“My parents expected brilliance” by Julia at the studio

Thursday July 5, 2018
9:16am
5 minutes
In Praise Of Incompetence
Lauren Slater

We started watching the new Ghostbusters movie last night. There have been some funny moments. My mother told me to watch it. She thought I should have been cast in it. She always says that when funny women are on-screen. It’s nice she thinks so highly of me. She saysI remind her of Julia Louis Dreyfus. This just goes to show that my mother doesn’t know much about Julia Louis Dreyfus. Or show business. Or what I have been busying myself with.
Ten years ago I decide to be an actor. I also decided to be famous and be interviewed by all the Jimmies. At the time there may have only been one, but whatever, it’s all the same.
I thought it was the only thing I could be doing. I hadn’t really lived yet. I know now that I wasn’t willing to put in the work. I know it, Jam knows it, and maybe my mother knows it, but she still thinks I’m destined for greatness. At Aunt Tina’s wedding on Sunday, there was a distant relative there who said she saw me on a commercial. Said it was really funny. My mother said, don’t you think she reminds you of Julia Louis Dreyfus? This woman had no idea who Julia Louis Dreyfus was. My mother beamed anyway.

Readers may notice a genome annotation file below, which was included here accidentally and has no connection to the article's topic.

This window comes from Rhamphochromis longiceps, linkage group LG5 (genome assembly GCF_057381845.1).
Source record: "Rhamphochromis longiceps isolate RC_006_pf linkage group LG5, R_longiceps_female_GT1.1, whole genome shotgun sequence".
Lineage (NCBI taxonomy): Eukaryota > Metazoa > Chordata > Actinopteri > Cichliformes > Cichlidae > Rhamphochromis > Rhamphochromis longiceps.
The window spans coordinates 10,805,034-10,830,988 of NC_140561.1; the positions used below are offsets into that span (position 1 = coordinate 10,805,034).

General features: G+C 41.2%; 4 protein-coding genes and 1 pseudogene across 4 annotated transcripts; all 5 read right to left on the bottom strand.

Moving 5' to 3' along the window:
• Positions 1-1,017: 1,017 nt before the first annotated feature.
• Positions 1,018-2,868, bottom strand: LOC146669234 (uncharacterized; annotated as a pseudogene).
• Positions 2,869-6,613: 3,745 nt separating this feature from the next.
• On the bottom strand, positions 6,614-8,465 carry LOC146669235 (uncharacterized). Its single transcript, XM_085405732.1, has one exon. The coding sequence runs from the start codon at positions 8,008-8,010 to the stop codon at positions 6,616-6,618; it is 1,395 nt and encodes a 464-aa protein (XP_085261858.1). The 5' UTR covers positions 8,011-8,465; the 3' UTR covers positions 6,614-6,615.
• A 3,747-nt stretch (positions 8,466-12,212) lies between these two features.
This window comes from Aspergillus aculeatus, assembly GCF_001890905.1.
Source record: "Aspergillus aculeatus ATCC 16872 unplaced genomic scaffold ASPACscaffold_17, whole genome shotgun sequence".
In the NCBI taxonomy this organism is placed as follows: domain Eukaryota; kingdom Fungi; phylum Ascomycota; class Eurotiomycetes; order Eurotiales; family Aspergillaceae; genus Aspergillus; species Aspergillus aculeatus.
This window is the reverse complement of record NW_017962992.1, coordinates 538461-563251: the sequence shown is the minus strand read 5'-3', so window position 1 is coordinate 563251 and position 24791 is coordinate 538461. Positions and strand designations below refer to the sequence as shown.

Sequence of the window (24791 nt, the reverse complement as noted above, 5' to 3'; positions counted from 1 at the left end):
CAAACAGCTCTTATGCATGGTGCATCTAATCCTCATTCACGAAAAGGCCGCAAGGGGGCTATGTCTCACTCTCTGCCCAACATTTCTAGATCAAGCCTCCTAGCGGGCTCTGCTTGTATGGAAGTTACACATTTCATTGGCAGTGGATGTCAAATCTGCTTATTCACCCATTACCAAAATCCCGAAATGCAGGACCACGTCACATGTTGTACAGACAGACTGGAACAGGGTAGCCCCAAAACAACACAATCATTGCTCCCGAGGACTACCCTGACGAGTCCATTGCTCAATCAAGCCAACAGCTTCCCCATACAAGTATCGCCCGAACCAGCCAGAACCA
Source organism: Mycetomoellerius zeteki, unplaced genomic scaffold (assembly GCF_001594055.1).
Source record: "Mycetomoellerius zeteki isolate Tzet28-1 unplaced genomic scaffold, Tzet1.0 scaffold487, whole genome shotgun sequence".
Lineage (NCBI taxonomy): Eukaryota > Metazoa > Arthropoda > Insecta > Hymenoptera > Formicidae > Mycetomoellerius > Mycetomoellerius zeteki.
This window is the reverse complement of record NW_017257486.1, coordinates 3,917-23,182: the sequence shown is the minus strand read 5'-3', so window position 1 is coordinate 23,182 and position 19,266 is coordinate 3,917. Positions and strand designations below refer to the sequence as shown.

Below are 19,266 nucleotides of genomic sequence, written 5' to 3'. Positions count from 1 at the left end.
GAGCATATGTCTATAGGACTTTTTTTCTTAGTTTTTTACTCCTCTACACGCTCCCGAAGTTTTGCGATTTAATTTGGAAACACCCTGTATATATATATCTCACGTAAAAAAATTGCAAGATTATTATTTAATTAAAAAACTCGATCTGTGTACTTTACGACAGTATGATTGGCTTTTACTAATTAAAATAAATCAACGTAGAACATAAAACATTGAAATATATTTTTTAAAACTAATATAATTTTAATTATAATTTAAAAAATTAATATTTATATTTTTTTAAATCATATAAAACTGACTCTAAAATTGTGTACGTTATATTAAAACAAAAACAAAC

“Awesome job!” by Julia on her bed


Sunday August 10, 2014
8:28pm
5 minutes
from an e-mail

According to Raymond everyone could hear us in the bathroom, but I’ve learned not to trust Raymond because he gets off on lying and making people believe every thing he says. I always told him he should be an actor because he was so good at messing with people; people he loves, mostly. Part of me wanted to believe that he was just doing that to me this time and that he didn’t even know what Carter and I were doing in the bathroom. Hell, we didn’t even know what was going on. It was just nice to see him; to feel him again. I wanted to be reserved and respectful of his wife. I wanted that and then suddenly there he was, and there I was tangled up in him on the bathroom sink. I wanted so badly for Raymond to be testing me. I employed my best actor smile and told him “we have nothing to hide.” I learned that you don’t ever admit something without having a direct question asked about it first. I learned that hard and fast one night in August-like a baseball coming straight for my face without the reflexes to catch it before destroying my nose, or knocking out a tooth. As I walked back into the crowded room I took a deep breath and looked around.